As America's Banker, China Holds Considerable Sway - But It's a Two-Way Street

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Published March 03, 2011

| FOXBusiness

As the biggest creditor of a country with a projected 2011 budget deficit of $1.5 trillion, China surely has considerable influence over U.S. monetary and fiscal policy.

Now, China is using that leverage to pressure American policymakers to get their fiscal house in order, prevent the dollar from tumbling, and is even calling on officials to expedite key investments.

Some worry an agitated China could dump its $900 billion holdings of Treasurys or cut back on buying long-term U.S. bonds if it doesn’t get its way, cratering an American economy reliant on using China as its personal banker.

But the world’s two largest economies have a codependent relationship in a global financial system that is still ruled by the greenback, giving America much more leverage on the Asian giant than many realize.

“There’s no doubt China is in a very powerful position. What people miss is this is a two-way street,” said Jim Rickards, senior managing director for market intelligence at Omnis. “If you’re asking whether China can do financial damage to the United States, the answer is yes. But the United States can do just as much, if not more, to China."

China, which last year passed Japan as the world’s second largest economy, has not been shy in exerting its newfound financial weight.

After stocking up on a record $199 billion of foreign exchange reserves in the final quarter of 2010, China owned $2.85 trillion in reserves as of the end of 2010, much of which is denominated in U.S. dollars.

Concerned the Federal Reserve’s $600 billion bond-buying program, dubbed “QE2,” will devalue its dollar holdings, Chinese officials have pressed Fed chief Ben Bernanke to not lower the value of the greenback.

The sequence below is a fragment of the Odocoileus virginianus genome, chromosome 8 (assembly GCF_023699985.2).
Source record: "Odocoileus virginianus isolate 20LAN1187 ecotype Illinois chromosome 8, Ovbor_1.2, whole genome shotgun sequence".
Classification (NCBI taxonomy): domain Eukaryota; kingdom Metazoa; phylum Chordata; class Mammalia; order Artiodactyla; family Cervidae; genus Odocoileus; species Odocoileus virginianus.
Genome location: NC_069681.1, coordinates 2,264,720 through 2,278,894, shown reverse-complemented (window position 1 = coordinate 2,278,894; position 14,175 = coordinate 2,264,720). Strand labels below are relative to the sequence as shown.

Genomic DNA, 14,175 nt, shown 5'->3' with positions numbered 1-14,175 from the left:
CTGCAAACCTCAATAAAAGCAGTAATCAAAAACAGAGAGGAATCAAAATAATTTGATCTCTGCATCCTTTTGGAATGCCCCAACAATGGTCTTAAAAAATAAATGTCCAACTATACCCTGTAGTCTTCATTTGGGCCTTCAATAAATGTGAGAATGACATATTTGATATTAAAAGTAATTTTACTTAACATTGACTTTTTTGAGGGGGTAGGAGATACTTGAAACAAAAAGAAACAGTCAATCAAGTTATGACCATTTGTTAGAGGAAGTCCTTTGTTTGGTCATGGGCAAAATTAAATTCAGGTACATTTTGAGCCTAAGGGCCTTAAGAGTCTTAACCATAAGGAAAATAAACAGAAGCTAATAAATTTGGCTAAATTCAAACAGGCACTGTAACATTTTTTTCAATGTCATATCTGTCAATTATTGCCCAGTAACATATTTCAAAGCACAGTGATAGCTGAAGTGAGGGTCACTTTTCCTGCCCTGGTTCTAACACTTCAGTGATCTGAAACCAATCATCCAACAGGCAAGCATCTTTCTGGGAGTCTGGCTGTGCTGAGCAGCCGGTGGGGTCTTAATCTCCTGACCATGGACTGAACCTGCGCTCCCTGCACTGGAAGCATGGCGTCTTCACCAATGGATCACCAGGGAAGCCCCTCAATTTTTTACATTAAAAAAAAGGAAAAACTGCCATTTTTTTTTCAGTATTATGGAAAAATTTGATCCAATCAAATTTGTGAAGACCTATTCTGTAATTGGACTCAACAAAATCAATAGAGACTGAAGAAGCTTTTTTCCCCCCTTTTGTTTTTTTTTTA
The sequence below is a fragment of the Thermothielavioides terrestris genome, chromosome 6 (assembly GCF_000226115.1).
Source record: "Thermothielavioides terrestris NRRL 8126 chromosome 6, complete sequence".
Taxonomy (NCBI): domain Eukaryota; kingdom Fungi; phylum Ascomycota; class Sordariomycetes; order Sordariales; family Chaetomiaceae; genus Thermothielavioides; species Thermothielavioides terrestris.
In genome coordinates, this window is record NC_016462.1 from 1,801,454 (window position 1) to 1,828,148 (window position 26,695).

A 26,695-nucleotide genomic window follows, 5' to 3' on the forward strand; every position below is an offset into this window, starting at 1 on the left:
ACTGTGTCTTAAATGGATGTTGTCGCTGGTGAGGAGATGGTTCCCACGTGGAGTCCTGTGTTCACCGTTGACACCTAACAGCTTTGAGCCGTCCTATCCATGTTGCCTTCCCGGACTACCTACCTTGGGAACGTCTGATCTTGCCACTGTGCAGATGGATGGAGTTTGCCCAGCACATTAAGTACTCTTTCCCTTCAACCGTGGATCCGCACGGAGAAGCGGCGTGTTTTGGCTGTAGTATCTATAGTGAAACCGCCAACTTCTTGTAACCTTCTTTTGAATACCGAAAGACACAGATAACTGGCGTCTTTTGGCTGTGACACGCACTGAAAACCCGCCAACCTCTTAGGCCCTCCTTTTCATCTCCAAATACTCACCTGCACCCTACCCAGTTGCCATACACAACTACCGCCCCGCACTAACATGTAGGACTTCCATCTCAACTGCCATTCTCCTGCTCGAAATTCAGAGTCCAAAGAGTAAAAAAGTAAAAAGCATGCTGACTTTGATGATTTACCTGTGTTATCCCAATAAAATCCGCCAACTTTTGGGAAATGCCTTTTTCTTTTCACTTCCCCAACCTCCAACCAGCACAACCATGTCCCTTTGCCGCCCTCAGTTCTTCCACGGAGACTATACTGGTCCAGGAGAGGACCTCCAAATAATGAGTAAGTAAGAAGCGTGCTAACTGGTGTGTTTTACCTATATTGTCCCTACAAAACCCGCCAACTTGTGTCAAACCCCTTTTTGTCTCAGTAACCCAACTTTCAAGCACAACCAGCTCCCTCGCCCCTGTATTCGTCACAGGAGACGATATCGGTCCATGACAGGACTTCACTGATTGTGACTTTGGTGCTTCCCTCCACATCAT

In March 2009, Chinese Premier Wen Jiabao publicly said he was “concerned” about the security of China’s holdings in Treasuries, which as of November stood at $895.6 billion. Treasury Secretary Tim Geithner and other U.S. officials have visited China in an effort to soothe those worries.

In another possible sign of growing Chinese influence, the U.S. gave the green light in 2009 to a $1.2 billion investment in Morgan Stanley (MS) by CIC, China’s $200 billion sovereign wealth fund, just a day after the fund’s chairman asked Geithner to expedite the process, Reuters reported, citing WikiLeaks cables.  

It’s not clear how Geithner responded to the request, Reuters reported, and experts said it’s unlikely Geithner could have just approved the deal on his own. More likely, he was trying to ease concerns the U.S. isn’t open to investments from China, which has been blocked from key deals for national security reasons in the past. Still, the cables show China isn’t shy about flexing its financial muscles.

“Everyone in the [U.S. government] has their China spidey sense tingling. They are nervous about things,” said Charles Freeman, chair of China studies at the Center for Strategic and International Studies.

There may be a good reason for the jitters. Not only is China sitting on a mountain of cash, its economy continues to accelerate, surging 9.8% last quarter despite serious efforts to cool it. That compares to a Fed-juiced 2.8% rise in gross domestic product in the U.S., which is projected to have a $1.5 trillion deficit in 2011.

“Economically there has been a huge shift in the balance of power from the Western world to Asia,” said Marc Faber, author of the closely-watched Gloom, Boom and Doom report.

Another  key area where China holds leverage over the U.S. and other rivals in is its virtual monopoly of rare earth minerals used in a wide range of sophisticated electronics, from mobile devices to smart bombs.

According to The Wall Street Journal, China, which controls 95% of the world’s current production of rare earth minerals, is building strategic reserves of the resources.